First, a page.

The major caterpillars on Brassicas – generally known as ‘worms in cabbage’ – include three species that differ in size and feeding habits, as well as how susceptible they are to certain insecticides. Getting acquainted with the pests helps you to know what kind of damage to expect and what to look for.
Imported cabbageworm; cabbage butterfly (Pieris rapae).
This familiar white butterfly can be seen in the daytime fluttering, around cole crop fields. Each forewing has a dark border and one or two round black spots. Eggs are laid singly on the underside of leaves, about 1/8 inch in length, light green and slightly elongated, standing upright. The larvae, called imported cabbageworm, is graygreen, slightly fuzzy, and sluggish. Feeding and resting occur on the underside of leaves, and larvae feed more heavily in the head of cabbage or broccoli as they grow. The overwintering stage is the crysalis (pupa), which is green or brown, smooth with three pointed ridges on its back. There are 3-4 generations per year. For more information on imported cabbageworm, click here.
Diamondback moth (Plutella xylostella).
These caterpillars are smaller, light green, appear more segmented and more pointed in shape. When disturbed they wiggle vigorously and may drop off the plant on a string of silk. Feeding causes small, round holes and tends to be spread across the foliage and not necessarily concentrated in the head. The adult moths are tiny (<1/2 inch), light brown, and rest with their wings folded together like a tent. They overwinter in crop residue, but may also enter the region by migrating from southern states. For more information on the diamondback moth, click here.
Cabbage looper (Trichoplusia ni)
Cabbage looper usually does not survive the winter in New England, and arrives in migratory flights from farther south. Generally numbers are not significant until late July or August, and some years they do not occur at all. However, earlier flights do occur, probably as a result of early migratory flights. Adult moths are mottled gray-brown, about 3/4 inch long, with a distinct round silver-white mark on each fore-wing. Since they fly at night, they are rarely seen unless monitored with pheromone traps. The cabbage looper caterpillar is light green, with wavy white or light yellow lines down the back and sides. Full-grown larvae reach 1 ½ to 2 inches. At rest or when disturbed, cabbage loopers of any size will raise the middle of their body in a characteristic “loop” shape. Eggs are round, light green or yellow, and laid underneath the foliage. Monitor caterpillar activity by field scouting. Feeding tends to create ragged, large holes in foliage, on both frame leaves and heads. For more information on cabbage loopers, click here.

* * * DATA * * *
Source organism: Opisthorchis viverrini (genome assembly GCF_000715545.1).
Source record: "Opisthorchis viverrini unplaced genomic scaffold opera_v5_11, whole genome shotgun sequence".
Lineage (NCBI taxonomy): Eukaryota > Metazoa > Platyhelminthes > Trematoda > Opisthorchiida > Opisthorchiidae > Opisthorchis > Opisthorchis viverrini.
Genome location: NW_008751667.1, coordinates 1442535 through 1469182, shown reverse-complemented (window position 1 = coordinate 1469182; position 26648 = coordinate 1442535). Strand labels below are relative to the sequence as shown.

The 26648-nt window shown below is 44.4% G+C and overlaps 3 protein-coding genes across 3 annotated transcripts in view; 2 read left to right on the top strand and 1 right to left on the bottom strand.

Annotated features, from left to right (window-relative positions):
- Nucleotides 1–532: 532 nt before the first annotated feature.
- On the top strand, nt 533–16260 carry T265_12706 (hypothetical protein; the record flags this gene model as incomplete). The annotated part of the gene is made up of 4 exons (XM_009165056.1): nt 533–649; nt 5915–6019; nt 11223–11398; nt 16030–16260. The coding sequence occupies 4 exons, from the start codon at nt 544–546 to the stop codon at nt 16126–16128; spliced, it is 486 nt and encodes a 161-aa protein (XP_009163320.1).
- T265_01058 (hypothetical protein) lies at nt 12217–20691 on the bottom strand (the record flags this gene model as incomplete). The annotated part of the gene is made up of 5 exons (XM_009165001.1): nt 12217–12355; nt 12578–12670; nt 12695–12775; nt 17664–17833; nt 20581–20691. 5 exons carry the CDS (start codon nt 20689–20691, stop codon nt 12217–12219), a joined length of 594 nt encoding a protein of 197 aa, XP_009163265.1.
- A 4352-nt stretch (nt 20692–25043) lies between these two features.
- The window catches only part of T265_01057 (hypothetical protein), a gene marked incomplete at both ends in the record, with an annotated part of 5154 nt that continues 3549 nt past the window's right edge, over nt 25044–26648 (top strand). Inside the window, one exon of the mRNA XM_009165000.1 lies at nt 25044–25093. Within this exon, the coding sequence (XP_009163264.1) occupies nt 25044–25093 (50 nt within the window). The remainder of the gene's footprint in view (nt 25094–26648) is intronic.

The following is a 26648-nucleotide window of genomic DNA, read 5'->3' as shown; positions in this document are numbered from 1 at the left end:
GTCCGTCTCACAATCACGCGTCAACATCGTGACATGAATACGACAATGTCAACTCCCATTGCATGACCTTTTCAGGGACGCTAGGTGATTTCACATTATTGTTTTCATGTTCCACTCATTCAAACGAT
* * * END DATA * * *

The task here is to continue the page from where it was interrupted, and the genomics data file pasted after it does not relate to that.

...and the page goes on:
Field scouting for caterpillars
It is especially important to check cabbage or broccoli plantings as they begin forming heads. Greens such as collards, kale, and Chinese cabbage should be scouted earlier, since all leaves are marketed. Check randomly-selected plants throughout the field looking for caterpillars or fresh feeding damage on the top or underside of leaves. Often it is easier to spot the feeding damage first, then find the caterpillar. Classify plants as infested (has one or more caterpillar) or non-infested, and calculate the percent of plants infested. In the Northeast, there is generally no need to treat young plants unless weather conditions delay plant development and at least 35% of them are infested with any of these pests. Treat plants between the start of heading and harvest if 20% or more of the plants are infested. The most critical time to scout and apply controls is just prior to head formation. Use a 10-15% threshold throughout the season for kale, collards and mustard. These thresholds are based on research trials that showed that use of the thresholds produces 98-100% clean heads, the equivalent of weekly sprays but with far fewer insecticide applications.
Do not use less than 50 gal spray material/A; higher volumes provide better coverage. Better coverage of lower leaf surfaces can be achieved by using drop nozzles. Use a spreader-sticker.
Diamondback moth (DBM) has become resistant to many synthetic and microbial insecticides. Even if you are getting excellent control of this pest with the materials presently being used, you should alternate between effective materials to retard development of resistance. Newer materials and the aizawai strain of Bacillus thuringiensis will usually provide better control of resistant DBM than older products. Use transplants grown in New England to avoid importing DBM that have already developed resistance to one or more classes of insecticides.
DBM has become resistant to many synthetic and microbial insecticides. Even if you are getting excellent control of this pest with the materials presently being used, you should alternate between effective materials to retard development of resistance. Newer materials and the aizawai strain of Bacillus thuringiensis will usually provide better control of resistant DBM than older products. Use transplants grown in New England to avoid importing DBM that have already developed resistance to one or more classes of insecticides.
-- R. Hazzard